Solitary Confinement in the UK: A Closer Look at an Ineffective System

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The practice of solitary confinement, in which prisoners are restricted to individual cells for 22 to 24 hours a day with minimal human contact, is a highly controversial and contentious issue.

Whilst the use of solitary confinement is often justified through appeals to prisoner safety or order, the adverse effects on the health of those who are isolated as well as the potential for its misapplication renders the practice dangerous and potentially inhumane. The UK must take steps to ensure that as few people as possible are placed in solitary confinement in the future, and guarantee that no children or vulnerable adults are subject to this potentially destructive practice.

Although American prisons are estimated to hold between 80,000 and 100,000 people in some form of isolation, solitary confinement is in limited use in the UK. The UK prison system has a total segregation capacity of 1,586 cells, including 54 cells in ‘close supervision centres’ designed to house the most dangerous inmates in the nation.

Sizes and conditions of solitary units vary wildly, with reports of damaged panels, broken glass, dirt and bodily fluids are mixed with accounts of clean, light and comfortable cells . Nevertheless, even one instance of the kind described by several prisoners held in solitary confinement is unacceptable.

With small barred windows and only a bed, toilet and wash basin to fill many cells, one prison manager called even the best units “austere”. Whilst in solitary confinement, some prisoners receive only half an hour outside their cell to exercise, a period that falls short of the UN’s recommended minimum of 1 hour.

The UN’s Mandela rules also advise that indefinite and/or prolonged solitary confinement should be prohibited, and that no prisoner “with physical or mental disabilities” that would be exacerbated by solitary confinement should be subject to it. Sadly, this reality is not reflected in the UK’s current prison system.

Solitary confinement may be used punitively within prisons, with a maximum of 21 days for adults and 10 days for young adults. Other uses of solitary confinement, however, have no formal time limits placed upon them; solitary confinement may be used for an indefinite period (with weekly reviews) to ensure Good Order or Disciple in prison, for example, a principle known as the GOOD rule.

The vagueness of this principle betrays its potential for abuse; some inmates have reportedly been isolated for drug use or dirty protests, hardly an appropriate means of treating addiction and potential mental health problems.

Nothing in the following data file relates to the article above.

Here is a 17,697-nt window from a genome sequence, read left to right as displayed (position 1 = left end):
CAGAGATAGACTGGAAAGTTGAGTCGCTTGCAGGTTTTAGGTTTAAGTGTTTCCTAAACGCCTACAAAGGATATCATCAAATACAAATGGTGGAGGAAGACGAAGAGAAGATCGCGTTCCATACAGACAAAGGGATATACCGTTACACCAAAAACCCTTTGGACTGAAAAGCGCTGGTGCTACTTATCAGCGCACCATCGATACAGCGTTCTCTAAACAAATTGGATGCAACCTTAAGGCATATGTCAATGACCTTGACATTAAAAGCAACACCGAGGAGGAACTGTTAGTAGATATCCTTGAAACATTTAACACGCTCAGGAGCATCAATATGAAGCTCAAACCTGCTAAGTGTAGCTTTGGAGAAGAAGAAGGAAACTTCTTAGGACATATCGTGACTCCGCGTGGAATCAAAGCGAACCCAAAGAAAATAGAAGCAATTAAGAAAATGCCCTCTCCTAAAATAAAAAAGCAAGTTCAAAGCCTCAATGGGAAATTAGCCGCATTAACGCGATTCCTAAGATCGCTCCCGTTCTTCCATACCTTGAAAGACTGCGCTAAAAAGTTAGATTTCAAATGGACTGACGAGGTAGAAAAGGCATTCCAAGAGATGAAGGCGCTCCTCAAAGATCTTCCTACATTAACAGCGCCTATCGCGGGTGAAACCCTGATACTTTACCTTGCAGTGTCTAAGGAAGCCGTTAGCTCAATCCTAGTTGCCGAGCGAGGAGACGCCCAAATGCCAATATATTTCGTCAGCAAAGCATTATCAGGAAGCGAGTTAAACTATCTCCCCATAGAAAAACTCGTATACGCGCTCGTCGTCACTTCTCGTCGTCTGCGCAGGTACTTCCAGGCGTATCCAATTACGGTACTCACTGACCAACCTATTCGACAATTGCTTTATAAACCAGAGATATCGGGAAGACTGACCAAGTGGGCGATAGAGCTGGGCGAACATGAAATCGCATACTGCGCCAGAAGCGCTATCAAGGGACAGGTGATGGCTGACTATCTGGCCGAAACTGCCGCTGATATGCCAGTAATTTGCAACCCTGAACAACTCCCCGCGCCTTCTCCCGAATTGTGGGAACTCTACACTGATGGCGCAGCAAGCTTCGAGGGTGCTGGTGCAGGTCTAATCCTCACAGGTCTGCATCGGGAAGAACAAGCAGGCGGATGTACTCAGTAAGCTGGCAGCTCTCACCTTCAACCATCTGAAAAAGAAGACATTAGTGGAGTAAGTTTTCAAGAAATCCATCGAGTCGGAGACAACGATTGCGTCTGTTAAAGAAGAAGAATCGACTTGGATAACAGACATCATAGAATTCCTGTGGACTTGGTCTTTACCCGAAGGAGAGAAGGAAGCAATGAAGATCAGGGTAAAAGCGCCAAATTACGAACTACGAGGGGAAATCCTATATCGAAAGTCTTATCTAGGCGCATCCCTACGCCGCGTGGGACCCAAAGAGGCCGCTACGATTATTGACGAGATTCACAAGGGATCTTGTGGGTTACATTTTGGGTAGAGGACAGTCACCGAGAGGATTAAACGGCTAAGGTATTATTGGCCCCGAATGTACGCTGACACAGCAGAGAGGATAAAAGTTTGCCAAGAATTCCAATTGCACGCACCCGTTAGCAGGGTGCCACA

Inmates too have found ways to use solitary confinement to make their voices heard, or simply to avoid pervasive violence in prisons. More than a third of prisoners interviewed by the Prison Reform Trust in 2015 for  the study Deep Custody said they had deliberately engineered a move into solitary confinement.

The most common reason given for this act was to pressure the prison into transferring them, but other reasons included avoiding paying debts to other prisoners, not wanting to share a cell, and avoiding drug use and violence on the wings.

In certain cases, solitary confinement may be used simply as a means of separating vulnerable prisoners from those who might harm them, or monitoring those who might hurt themselves. Serial killer Robert Maudsley recently made headlines after spending 39 years (14,235 consecutive days) in solitary confinement; he was separated from the general prison population after murdering three inmates.

Those awaiting transfer to hospital under the Mental Health Act may be held in solitary confinement to isolate them from means of self-harm, an act that despite its well-meaning intent has nevertheless been shown to  exacerbate mental health issues.

The combination of social isolation, reduced environmental stimulation, and general lack of freedom enforced through solitary confinement contribute to an increased risk of anxiety, depression, self-harm, difficulty in concentration, anger, and insomnia. Over half of those interviewed in the Deep Custody study reported experiencing three or more of these issues.

The use of solitary confinement in young offenders institutions is denying young adults access to education and the chance to mix with other inmates.

Recently, the UK High Court ruled that the Article 8 rights of a 16 year-old boy with “significant mental health problems”, known as AB, were breached by his solitary confinement for 23 and a half hours a day at Feltham young offenders institution.

Whilst misconduct in prison should not be met with apathy, total isolation even for short periods fails to encourage the rehabilitation of prisoners, nor is there conclusive evidence that it discourages prisoner-on-prisoner violence. Conversely,  in certain American prisons the closure of segregation units has preceded a reduction in levels of violence.

If prisons aim to be centres of rehabilitation, deterrence, and punishment, then solitary confinement fails in each of these goals. Due to the harm caused by this system, its usage must be reduced to the most extreme of cases. The UK must endeavour to prevent any young person or vulnerable adult from being placed in such conditions, lest they be irrevocably harmed by a disproportionate and ineffective punishment.

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